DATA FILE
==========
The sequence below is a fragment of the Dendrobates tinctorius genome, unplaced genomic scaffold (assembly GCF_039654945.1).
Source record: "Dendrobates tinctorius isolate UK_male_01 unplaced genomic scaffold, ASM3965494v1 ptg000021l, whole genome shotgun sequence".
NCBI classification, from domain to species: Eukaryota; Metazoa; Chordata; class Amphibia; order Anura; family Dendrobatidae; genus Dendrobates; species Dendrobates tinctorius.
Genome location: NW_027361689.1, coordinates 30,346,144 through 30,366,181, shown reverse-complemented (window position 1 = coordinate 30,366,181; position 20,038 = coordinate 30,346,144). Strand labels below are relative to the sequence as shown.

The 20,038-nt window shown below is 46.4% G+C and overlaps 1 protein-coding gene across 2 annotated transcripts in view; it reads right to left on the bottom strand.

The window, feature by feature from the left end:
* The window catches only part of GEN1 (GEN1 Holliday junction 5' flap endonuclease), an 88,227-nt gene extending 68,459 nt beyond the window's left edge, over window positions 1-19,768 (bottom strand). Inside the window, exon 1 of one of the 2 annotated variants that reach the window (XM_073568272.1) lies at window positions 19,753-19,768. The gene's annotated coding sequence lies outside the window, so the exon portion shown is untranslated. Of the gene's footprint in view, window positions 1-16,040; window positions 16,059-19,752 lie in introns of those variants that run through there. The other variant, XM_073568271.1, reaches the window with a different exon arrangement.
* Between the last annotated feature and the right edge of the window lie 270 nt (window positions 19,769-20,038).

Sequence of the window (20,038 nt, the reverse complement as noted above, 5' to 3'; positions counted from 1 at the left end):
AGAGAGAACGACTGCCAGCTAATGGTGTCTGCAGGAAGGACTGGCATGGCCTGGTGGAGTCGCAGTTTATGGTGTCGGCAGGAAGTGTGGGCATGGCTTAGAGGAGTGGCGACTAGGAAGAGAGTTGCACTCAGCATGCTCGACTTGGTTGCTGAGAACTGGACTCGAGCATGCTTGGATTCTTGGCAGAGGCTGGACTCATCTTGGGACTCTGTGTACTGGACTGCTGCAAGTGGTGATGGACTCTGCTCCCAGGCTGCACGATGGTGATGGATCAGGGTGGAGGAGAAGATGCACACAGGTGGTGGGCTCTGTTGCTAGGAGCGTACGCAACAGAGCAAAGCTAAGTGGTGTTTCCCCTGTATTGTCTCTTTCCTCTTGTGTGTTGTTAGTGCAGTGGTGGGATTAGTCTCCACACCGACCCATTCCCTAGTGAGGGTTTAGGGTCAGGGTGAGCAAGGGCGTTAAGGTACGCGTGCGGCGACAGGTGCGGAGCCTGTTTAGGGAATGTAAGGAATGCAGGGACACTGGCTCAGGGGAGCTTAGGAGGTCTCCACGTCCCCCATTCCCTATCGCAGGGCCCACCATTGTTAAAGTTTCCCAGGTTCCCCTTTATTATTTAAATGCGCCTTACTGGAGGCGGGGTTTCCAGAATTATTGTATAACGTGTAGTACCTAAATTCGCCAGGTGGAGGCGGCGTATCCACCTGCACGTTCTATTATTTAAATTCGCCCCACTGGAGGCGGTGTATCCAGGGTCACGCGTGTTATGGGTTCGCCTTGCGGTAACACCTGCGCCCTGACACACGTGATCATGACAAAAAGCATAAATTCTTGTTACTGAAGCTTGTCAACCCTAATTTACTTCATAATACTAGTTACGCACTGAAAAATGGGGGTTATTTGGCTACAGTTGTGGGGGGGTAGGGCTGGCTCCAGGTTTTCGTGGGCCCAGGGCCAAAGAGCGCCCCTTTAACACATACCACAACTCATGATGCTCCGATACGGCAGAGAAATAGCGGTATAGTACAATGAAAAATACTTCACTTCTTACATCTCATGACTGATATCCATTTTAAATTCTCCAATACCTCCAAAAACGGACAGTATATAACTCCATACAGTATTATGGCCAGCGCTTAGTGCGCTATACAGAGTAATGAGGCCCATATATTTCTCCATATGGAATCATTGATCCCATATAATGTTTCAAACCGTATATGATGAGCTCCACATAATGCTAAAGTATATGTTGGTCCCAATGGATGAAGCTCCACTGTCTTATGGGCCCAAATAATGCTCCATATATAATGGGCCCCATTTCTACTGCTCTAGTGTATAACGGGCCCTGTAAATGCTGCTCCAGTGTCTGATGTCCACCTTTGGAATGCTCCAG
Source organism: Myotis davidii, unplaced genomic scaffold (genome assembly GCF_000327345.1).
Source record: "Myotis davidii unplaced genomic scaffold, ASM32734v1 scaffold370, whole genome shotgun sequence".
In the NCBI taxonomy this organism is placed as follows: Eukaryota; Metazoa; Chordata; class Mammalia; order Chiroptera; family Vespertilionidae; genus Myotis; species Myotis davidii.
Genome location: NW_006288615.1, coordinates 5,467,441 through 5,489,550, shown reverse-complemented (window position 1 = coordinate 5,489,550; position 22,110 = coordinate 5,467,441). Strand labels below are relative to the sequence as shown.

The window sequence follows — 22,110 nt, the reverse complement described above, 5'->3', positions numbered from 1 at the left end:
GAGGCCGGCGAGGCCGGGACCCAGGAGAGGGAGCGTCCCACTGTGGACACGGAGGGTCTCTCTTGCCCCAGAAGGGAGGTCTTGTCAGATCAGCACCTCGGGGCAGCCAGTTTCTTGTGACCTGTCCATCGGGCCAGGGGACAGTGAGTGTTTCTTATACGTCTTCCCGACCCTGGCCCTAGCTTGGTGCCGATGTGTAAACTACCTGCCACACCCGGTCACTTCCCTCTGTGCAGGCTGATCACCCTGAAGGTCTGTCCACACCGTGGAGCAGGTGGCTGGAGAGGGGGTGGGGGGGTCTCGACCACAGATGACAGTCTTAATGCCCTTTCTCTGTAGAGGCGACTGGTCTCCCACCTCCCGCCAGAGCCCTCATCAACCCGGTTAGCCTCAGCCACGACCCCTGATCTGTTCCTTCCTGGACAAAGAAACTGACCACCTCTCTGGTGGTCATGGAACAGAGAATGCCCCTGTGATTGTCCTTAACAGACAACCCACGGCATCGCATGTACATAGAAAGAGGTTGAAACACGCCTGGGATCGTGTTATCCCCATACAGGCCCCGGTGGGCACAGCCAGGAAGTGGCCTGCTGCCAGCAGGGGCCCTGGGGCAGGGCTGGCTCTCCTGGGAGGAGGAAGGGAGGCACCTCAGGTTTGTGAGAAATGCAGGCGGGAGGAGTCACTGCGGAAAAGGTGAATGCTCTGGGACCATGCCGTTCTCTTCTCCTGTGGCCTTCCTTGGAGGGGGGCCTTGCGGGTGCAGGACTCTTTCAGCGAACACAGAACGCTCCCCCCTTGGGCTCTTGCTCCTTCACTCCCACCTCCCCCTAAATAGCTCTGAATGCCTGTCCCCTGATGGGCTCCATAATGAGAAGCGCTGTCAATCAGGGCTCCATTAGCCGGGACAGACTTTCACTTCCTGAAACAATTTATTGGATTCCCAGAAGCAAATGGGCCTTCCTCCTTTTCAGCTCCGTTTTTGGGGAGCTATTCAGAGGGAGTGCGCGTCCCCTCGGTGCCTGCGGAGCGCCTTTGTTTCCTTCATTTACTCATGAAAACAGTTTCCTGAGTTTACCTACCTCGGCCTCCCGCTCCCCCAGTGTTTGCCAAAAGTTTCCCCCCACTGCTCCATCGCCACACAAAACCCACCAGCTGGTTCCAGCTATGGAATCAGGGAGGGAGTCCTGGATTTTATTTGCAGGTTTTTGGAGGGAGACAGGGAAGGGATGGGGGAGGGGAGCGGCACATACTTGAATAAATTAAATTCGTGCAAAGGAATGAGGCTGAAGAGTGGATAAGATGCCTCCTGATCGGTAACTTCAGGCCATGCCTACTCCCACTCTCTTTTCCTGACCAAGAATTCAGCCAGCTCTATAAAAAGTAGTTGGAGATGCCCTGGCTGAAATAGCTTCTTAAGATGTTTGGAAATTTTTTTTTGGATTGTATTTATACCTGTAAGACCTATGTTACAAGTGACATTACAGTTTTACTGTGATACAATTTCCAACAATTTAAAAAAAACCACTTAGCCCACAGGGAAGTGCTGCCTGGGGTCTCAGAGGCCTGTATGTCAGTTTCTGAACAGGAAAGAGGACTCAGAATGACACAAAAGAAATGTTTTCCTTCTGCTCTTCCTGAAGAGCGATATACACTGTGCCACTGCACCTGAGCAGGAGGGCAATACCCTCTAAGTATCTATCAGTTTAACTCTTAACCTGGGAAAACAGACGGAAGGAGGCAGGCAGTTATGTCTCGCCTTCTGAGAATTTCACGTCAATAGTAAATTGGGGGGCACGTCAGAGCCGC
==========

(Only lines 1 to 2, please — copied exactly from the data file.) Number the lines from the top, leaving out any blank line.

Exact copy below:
The sequence below is a fragment of the Dendrobates tinctorius genome, unplaced genomic scaffold (assembly GCF_039654945.1).
Source record: "Dendrobates tinctorius isolate UK_male_01 unplaced genomic scaffold, ASM3965494v1 ptg000021l, whole genome shotgun sequence".